HO-HUM...100 AGAIN: Hillis’ career-best 184 rushing yards marked the third time this season he topped the century mark and the 213th 100-yard rushing game in Browns’ history. Now with 644 yards at the midpoint of the schedule, he’s on pace to become the sixth Brown to hit 1,200 in a season. Currently, he’s the 12th-ranked rusher in the NFL – ahead of both Baltimore’s Ray Rice and Cincinnati’s Cedric Benson. And only Houston’s Arian Foster and Chris Johnson of Tennessee have scored more rushing touchdowns.

FOUR BILLS: The Browns topped 400 yards of offense for the first time in nine games – since last December’s shootout in Kansas City. Their previous season-high had been 327 in Pittsburgh. For what it’s worth, in the three games Colt McCoy has started, the Browns have averaged 25 points per game. In the five games he didn’t, they averaged 16.

DEPARTMENT OF DEFENSE: Permitting a season-low 283 total yards, the Browns’ defense held the opponent under 300 yards for the first time since the opener in Tampa. The 4.8 yards permitted per play was their best clip since Week Two against Kansas City and almost an entire yard per play less than they’d allowed in New Orleans.

NO. 5 FOR 3-5: Since the advent of the 16-game schedule in 1978, the Browns had reached the midpoint of the season with a 3-5 record four times before – their best finish was 6-10 in 2005, and their worst was 4-12 (2004 and 2008).

WHO’S NEXT?: For the second straight game, Colt McCoy stared down one of the NFL’s premier quarterbacks. Tom Brady, tossing for 224 yards and a pair of touchdowns with no picks, scored a very respectable 90.6 quarterback rating, but couldn’t match McCoy’s efficient 101.6 – buoyed by his 74% completion percentage and 9.2 yards-per-attempt average.

ANYTHING YOU CAN DO...: After more than tripling the Patriots in rushing yardage on Sunday, the Browns now have more rushing yards than their opponents for the season (938-847) and have an edge in yards per carry (4.2 to 3.9). To put that into a bit of context, the Browns haven’t gained more rushing yards than they’ve allowed over the course of an entire season since 1993.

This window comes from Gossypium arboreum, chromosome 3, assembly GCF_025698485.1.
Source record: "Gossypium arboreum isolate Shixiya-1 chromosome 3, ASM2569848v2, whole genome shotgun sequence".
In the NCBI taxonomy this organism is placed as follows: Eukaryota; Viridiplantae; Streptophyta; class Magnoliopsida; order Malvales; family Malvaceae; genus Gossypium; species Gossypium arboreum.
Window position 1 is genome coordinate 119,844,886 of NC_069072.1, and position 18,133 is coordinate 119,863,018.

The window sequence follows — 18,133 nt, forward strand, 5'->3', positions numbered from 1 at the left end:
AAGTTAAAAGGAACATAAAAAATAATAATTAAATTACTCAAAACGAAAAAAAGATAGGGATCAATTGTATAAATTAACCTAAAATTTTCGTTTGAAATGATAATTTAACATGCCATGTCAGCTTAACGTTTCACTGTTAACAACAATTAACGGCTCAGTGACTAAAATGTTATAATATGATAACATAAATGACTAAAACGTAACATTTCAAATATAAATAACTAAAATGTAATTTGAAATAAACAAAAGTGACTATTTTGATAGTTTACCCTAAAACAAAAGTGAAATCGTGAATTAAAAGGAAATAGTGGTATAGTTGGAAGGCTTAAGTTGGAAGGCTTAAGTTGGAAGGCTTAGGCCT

THE HUNT-AND-PECK OFFENSE: Long-yardage plays make highlight reels and can certainly alter the course of games, but over their past two contests the Browns have shown that they’re not necessary to fielding an effective offense. Against New England, the Browns tallied only two plays of 25 yards or more and 41 of the their 63 offensive plays totaled five yards or less. A few key reasons why this steady-as-she-goes approach worked:

            Colt McCoy wasn’t sacked

            Only two of the Browns’ offensive plays resulted in negative yardage

            The Cleveland offense was penalized only twice for a total of 10 yards 

ETCHING HIS NAME IN THE BOOKS: The Peyton Hillis Show on Sunday marked the 13th-best single-game rushing performance in Browns’ history. He’s the ninth Brown to top 180 rushing yards in a game, joining Marion Motley, Jim Brown (seven times), Bobby Mitchell, Greg Pruitt (three times), Earnest Byner, Lee Suggs, Jamal Lewis, and Jerome Harrison.

MAKING HIS MARK: McCoy’s quarterback rating for the season now stands at 83.5. He doesn’t have enough attempts to qualify, but right now that rating would put him at 21st in the league – ahead of Mark Sanchez of the Jets as well as some guy named Favre. Now with eight more attempts than Jake Delhomme, he has obliterated the veteran starter’s season rating (48.2) and at 32 attempts behind Seneca Wallace, he comes up just short of matching his rating (88.5).

CONTROLLING THE CLOCK: Sunday was the second time this season the Browns held an advantage in time of possession (38:08 to 21:52) and the longest they’ve controlled the football in a regulation game since Nov. 16, 2003, when they maintained possession for 39:33 in a blowout victory over Arizona.

FOUR TIMES THE RUN: The last time the Browns scored four rushing touchdowns in one game was Nov. 4, 2007, when Jamal Lewis ran for a quartet in an overtime victory over Seattle.

WHERE WE RANK: After their best statistical performance of the season on both sides of the ball, the Browns naturally moved up in their league rankings. Offensively, they now stand at 21st in the league (up from 26th two weeks ago) at 5.2 yards per play (now ahead of both Baltimore and Cincinnati), including 13th in rushing yards per game. Defensively they jumped from 21st two weeks ago to No. 19, allowing 5.5 yards per play.